As far as I know they were never stumped, probably due to helpful owners.

I had three VW Beetles (old, air cooled engine jobs) and my '61 had a well hidden gas tank filler. You had to pop the front hood to get to the filler and gas up. Also the engine was in the rear....but V-Dubs were so common back then the old line about popping the front hood to see no engine there, and then sound the alarm that the engine has been stolen ....didn't fool many, if any.

How did you fond the Mercedes 230, inline six ? Pretty good, reliable car ?
What killed the hidden gas filler cap was safety: Most '40's and '50s cars had the gas cap behind the number plate or behind one of the two tail lights. This proved to be a bad idea in rear-end collisions as the filler neck could shear off and dump a lot of flammable liquid on the road and near a hot exhaust. Hence, gas caps were moved to the rear fender side.
03-02-2021, 04:08 PM - 6 Likes   #86001
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QuoteOriginally posted by bertwert Quote
Indeed...

(x2/a2) + (y2/b2) = 1

Though it's often easy to confuse with a hyperbola...

(x2/a2) - (y2/b2) = 1
Is it not wonderful how, in this thread, we can in the space of a few posts cover the maths around ellipses, the location of gas tank filler caps, the cunning ways of Henry Ford, the origins of charcoal briquets, denim work clothes, and a few other topics!
03-02-2021, 04:54 PM - 2 Likes   #86002
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QuoteOriginally posted by MarkJerling Quote
Is it not wonderful how, in this thread, we can in the space of a few posts cover the maths around ellipses, the location of gas tank filler caps, the cunning ways of Henry Ford, the origins of charcoal briquets, denim work clothes, and a few other topics!
And I might add...my reminisces of my Grandmother !
03-02-2021, 05:03 PM - 2 Likes   #86003
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QuoteOriginally posted by MarkJerling Quote
What killed the hidden gas filler cap was safety: Most '40's and '50s cars had the gas cap behind the number plate or behind one of the two tail lights. This proved to be a bad idea in rear-end collisions as the filler neck could shear off and dump a lot of flammable liquid on the road and near a hot exhaust. Hence, gas caps were moved to the rear fender side.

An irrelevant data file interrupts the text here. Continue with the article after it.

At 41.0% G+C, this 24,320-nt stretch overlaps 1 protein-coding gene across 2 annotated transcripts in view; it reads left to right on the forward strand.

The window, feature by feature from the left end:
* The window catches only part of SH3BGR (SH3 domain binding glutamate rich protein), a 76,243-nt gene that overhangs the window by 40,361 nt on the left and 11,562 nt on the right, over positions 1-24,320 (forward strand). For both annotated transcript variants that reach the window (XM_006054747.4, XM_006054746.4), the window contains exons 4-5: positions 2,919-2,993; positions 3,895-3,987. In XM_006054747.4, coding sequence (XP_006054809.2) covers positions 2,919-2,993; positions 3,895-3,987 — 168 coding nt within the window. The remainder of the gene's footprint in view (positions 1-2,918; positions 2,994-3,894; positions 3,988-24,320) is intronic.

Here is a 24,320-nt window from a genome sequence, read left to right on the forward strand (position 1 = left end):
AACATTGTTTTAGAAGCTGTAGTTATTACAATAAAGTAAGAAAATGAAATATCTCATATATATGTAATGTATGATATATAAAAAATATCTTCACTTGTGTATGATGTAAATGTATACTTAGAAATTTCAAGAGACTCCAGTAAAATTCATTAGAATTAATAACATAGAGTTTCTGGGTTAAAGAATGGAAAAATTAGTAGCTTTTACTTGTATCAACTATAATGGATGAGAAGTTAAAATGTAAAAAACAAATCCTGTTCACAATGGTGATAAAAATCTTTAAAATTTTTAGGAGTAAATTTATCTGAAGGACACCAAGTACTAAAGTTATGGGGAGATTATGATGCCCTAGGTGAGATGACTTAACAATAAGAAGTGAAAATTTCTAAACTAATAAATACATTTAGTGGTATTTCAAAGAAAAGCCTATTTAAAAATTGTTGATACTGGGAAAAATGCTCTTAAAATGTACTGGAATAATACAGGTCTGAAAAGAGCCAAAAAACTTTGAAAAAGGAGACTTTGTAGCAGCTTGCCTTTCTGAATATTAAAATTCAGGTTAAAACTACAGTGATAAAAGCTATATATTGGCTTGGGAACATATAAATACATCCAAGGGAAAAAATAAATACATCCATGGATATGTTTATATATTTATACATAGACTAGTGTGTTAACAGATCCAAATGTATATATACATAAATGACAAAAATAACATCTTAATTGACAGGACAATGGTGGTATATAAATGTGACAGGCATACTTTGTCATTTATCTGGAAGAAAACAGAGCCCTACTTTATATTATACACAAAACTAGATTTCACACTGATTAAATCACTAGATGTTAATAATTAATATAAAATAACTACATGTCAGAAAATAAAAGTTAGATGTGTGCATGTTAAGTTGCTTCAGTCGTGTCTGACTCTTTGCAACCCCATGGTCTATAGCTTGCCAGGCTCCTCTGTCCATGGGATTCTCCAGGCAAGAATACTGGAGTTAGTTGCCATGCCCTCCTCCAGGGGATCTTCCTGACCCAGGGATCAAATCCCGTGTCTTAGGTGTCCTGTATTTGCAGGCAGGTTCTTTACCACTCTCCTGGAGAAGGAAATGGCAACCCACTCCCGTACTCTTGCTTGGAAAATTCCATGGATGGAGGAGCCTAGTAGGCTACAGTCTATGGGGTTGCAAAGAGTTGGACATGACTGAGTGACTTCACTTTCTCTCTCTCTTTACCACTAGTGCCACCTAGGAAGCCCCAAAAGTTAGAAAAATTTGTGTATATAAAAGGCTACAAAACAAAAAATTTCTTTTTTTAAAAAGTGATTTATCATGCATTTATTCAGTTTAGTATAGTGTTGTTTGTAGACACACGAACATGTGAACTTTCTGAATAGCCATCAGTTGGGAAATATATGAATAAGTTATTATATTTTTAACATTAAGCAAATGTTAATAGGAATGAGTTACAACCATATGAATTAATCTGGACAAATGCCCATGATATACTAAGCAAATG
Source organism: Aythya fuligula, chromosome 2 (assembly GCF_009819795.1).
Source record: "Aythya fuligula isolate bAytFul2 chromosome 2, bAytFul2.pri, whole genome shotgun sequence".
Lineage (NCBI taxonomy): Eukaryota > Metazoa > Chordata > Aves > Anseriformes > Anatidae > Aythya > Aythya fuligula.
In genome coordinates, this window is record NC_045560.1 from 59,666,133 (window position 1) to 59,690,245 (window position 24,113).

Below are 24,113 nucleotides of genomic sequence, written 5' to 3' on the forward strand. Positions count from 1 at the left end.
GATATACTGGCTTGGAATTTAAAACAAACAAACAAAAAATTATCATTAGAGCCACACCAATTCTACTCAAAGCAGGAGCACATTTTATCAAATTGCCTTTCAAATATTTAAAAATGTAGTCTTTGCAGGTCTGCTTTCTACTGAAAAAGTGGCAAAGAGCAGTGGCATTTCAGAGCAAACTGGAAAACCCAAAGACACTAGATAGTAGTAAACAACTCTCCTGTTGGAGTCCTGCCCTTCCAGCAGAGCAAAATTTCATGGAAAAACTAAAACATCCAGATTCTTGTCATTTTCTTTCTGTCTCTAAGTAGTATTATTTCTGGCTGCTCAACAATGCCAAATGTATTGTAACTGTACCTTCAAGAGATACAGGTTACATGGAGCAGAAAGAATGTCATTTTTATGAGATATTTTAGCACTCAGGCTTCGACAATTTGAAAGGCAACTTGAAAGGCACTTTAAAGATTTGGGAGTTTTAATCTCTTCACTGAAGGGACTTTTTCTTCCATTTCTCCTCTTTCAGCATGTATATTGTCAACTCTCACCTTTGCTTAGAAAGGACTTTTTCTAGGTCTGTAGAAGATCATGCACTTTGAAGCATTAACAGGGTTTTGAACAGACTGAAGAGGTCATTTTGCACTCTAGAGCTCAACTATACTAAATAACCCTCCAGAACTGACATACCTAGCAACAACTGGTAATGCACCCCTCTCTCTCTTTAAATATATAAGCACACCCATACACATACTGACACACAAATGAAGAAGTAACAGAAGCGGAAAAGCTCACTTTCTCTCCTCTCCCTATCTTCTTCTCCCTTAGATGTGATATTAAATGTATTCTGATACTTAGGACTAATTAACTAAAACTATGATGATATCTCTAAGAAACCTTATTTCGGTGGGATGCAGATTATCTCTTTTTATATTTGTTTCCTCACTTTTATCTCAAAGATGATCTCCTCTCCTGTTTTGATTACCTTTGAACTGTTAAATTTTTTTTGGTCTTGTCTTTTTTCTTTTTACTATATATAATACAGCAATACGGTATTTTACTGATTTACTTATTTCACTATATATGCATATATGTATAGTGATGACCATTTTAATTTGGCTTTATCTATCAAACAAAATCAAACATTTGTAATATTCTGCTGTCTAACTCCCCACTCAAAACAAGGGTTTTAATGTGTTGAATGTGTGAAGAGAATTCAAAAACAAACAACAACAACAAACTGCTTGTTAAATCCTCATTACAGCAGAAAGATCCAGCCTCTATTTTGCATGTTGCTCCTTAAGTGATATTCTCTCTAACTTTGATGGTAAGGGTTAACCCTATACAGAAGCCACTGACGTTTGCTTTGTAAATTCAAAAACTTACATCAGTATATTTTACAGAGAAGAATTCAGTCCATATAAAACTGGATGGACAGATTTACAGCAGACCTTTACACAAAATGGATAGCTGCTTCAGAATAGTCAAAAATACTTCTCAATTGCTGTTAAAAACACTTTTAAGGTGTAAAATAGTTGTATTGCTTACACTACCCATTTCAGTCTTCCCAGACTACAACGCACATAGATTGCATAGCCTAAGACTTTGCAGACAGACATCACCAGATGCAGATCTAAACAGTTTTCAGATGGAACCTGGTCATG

Quite true. Safety changes are good things. I still remember the accident that convinced me to use my seat/ shoulder belts, all the time, rather than just occasionally.

I was at a gas station waiting for my car to have it's oil changed. There was a crosswalk on the main street, in front of the gas station. A very large Mack concrete truck was driving and came to a rapid stop when someone darted out on the crosswalk. A car, following too closely behind the Mack, hit the brakes too late and the car slid hard, into the rear tires of the truck.

The driver and passenger hit the inside of the windshield, you could see the broken windshield. A couple of ambulances took them away to a hospital, I never did find out if they recovered.

That scene, back around 1970, convinced me to buckle up, every time I got into a vehicle. At the time seat belt usage was not mandatory, nor in frequent practice. It became mandatory for me, at that moment.

03-02-2021, 05:12 PM - 3 Likes   #86004
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QuoteOriginally posted by lesmore49 Quote
I had three VW Beetles
My recollection of the first Beetle in our small town is that it was not well received by many of the town folks.
We're talking 1950's and to see The People's Car tooling around town was upsetting to veterans and their families.

Lots of jokes back then.
A gal is broke down in a VW, She is approached by another woman driving one.
The gal said her car just stopped running and upon opening the hood found out she has no engine.
The other gal said, that's ok, I have a spare one in my trunk.
03-02-2021, 05:28 PM - 3 Likes   #86005
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Speaking of the small town where we lived, until I was 14, we had a WWII war hero for a mayor.
Mr Gainer and my dad were good friends, but I didn't know about his military service until years later.
It always seemed to me the more a soldier did in a war, the less you heard about it from him.